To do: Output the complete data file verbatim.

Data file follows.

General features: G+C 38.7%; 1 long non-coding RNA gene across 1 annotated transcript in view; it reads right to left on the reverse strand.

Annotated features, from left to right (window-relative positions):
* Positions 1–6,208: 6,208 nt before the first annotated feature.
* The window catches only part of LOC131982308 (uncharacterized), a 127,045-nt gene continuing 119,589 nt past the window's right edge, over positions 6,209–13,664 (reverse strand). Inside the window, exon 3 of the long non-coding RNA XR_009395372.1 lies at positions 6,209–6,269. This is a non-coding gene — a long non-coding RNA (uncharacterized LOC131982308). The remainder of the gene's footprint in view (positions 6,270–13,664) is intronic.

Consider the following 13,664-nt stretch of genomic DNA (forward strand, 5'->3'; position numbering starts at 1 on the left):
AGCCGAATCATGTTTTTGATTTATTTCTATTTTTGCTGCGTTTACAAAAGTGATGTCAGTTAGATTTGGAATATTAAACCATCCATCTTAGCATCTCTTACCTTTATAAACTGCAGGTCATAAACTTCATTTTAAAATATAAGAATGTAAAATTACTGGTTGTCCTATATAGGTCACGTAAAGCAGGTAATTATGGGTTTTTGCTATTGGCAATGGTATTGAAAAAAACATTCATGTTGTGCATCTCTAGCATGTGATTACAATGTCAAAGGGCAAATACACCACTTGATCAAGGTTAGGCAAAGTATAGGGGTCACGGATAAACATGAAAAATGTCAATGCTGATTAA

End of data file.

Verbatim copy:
General features: G+C 38.7%; 1 long non-coding RNA gene across 1 annotated transcript in view; it reads right to left on the reverse strand.

Annotated features, from left to right (window-relative positions):
* Positions 1–6,208: 6,208 nt before the first annotated feature.
* The window catches only part of LOC131982308 (uncharacterized), a 127,045-nt gene continuing 119,589 nt past the window's right edge, over positions 6,209–13,664 (reverse strand). Inside the window, exon 3 of the long non-coding RNA XR_009395372.1 lies at positions 6,209–6,269. This is a non-coding gene — a long non-coding RNA (uncharacterized LOC131982308). The remainder of the gene's footprint in view (positions 6,270–13,664) is intronic.

Consider the following 13,664-nt stretch of genomic DNA (forward strand, 5'->3'; position numbering starts at 1 on the left):
AGCCGAATCATGTTTTTGATTTATTTCTATTTTTGCTGCGTTTACAAAAGTGATGTCAGTTAGATTTGGAATATTAAACCATCCATCTTAGCATCTCTTACCTTTATAAACTGCAGGTCATAAACTTCATTTTAAAATATAAGAATGTAAAATTACTGGTTGTCCTATATAGGTCACGTAAAGCAGGTAATTATGGGTTTTTGCTATTGGCAATGGTATTGAAAAAAACATTCATGTTGTGCATCTCTAGCATGTGATTACAATGTCAAAGGGCAAATACACCACTTGATCAAGGTTAGGCAAAGTATAGGGGTCACGGATAAACATGAAAAATGTCAATGCTGATTAA